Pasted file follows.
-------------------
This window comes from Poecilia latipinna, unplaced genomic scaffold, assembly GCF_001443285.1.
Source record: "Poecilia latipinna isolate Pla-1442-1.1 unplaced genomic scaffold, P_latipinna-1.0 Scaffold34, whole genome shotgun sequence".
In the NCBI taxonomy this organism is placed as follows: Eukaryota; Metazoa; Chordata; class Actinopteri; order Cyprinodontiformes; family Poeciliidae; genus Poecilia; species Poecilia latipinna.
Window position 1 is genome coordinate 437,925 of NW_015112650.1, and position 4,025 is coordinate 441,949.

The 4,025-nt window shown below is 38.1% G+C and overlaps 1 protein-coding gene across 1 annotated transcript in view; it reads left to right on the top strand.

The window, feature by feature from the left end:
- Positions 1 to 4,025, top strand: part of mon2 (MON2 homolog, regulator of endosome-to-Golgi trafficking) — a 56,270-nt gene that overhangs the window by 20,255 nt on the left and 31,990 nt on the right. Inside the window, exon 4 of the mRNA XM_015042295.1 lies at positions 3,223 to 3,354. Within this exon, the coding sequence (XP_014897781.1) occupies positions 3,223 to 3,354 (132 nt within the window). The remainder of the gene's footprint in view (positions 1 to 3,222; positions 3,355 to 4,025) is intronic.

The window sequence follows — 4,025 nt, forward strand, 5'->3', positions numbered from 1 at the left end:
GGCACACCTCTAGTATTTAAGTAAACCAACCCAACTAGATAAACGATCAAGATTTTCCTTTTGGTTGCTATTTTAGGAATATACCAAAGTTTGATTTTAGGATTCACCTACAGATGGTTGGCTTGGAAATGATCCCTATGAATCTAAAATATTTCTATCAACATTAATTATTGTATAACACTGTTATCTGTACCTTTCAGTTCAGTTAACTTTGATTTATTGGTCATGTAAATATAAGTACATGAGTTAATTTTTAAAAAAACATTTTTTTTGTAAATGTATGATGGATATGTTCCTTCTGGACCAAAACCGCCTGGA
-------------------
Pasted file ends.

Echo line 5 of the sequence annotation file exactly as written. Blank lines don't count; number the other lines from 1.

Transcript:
The 4,025-nt window shown below is 38.1% G+C and overlaps 1 protein-coding gene across 1 annotated transcript in view; it reads left to right on the top strand.